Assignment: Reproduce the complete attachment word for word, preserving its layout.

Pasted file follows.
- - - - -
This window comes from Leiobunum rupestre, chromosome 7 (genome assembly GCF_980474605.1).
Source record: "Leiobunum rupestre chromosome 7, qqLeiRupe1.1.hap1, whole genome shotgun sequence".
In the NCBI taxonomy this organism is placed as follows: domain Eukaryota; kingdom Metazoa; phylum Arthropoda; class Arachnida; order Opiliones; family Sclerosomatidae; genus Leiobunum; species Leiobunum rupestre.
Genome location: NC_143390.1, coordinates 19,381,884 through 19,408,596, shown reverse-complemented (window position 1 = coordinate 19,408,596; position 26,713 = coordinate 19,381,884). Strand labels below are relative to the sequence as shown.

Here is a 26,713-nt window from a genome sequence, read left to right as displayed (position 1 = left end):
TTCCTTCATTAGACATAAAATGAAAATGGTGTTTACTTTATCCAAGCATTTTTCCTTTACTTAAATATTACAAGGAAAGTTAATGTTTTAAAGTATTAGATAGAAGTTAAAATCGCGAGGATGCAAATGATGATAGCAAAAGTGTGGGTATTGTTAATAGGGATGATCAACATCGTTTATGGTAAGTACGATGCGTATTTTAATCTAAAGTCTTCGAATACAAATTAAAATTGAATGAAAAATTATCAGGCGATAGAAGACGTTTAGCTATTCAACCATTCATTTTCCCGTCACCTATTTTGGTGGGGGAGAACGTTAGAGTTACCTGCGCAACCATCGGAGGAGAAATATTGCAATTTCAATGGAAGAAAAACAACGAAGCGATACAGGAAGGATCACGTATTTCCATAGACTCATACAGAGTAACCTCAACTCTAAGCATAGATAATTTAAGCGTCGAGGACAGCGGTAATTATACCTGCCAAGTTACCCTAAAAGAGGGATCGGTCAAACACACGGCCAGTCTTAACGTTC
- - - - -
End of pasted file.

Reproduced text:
This window comes from Leiobunum rupestre, chromosome 7 (genome assembly GCF_980474605.1).
Source record: "Leiobunum rupestre chromosome 7, qqLeiRupe1.1.hap1, whole genome shotgun sequence".
In the NCBI taxonomy this organism is placed as follows: domain Eukaryota; kingdom Metazoa; phylum Arthropoda; class Arachnida; order Opiliones; family Sclerosomatidae; genus Leiobunum; species Leiobunum rupestre.
Genome location: NC_143390.1, coordinates 19,381,884 through 19,408,596, shown reverse-complemented (window position 1 = coordinate 19,408,596; position 26,713 = coordinate 19,381,884). Strand labels below are relative to the sequence as shown.

Here is a 26,713-nt window from a genome sequence, read left to right as displayed (position 1 = left end):
TTCCTTCATTAGACATAAAATGAAAATGGTGTTTACTTTATCCAAGCATTTTTCCTTTACTTAAATATTACAAGGAAAGTTAATGTTTTAAAGTATTAGATAGAAGTTAAAATCGCGAGGATGCAAATGATGATAGCAAAAGTGTGGGTATTGTTAATAGGGATGATCAACATCGTTTATGGTAAGTACGATGCGTATTTTAATCTAAAGTCTTCGAATACAAATTAAAATTGAATGAAAAATTATCAGGCGATAGAAGACGTTTAGCTATTCAACCATTCATTTTCCCGTCACCTATTTTGGTGGGGGAGAACGTTAGAGTTACCTGCGCAACCATCGGAGGAGAAATATTGCAATTTCAATGGAAGAAAAACAACGAAGCGATACAGGAAGGATCACGTATTTCCATAGACTCATACAGAGTAACCTCAACTCTAAGCATAGATAATTTAAGCGTCGAGGACAGCGGTAATTATACCTGCCAAGTTACCCTAAAAGAGGGATCGGTCAAACACACGGCCAGTCTTAACGTTC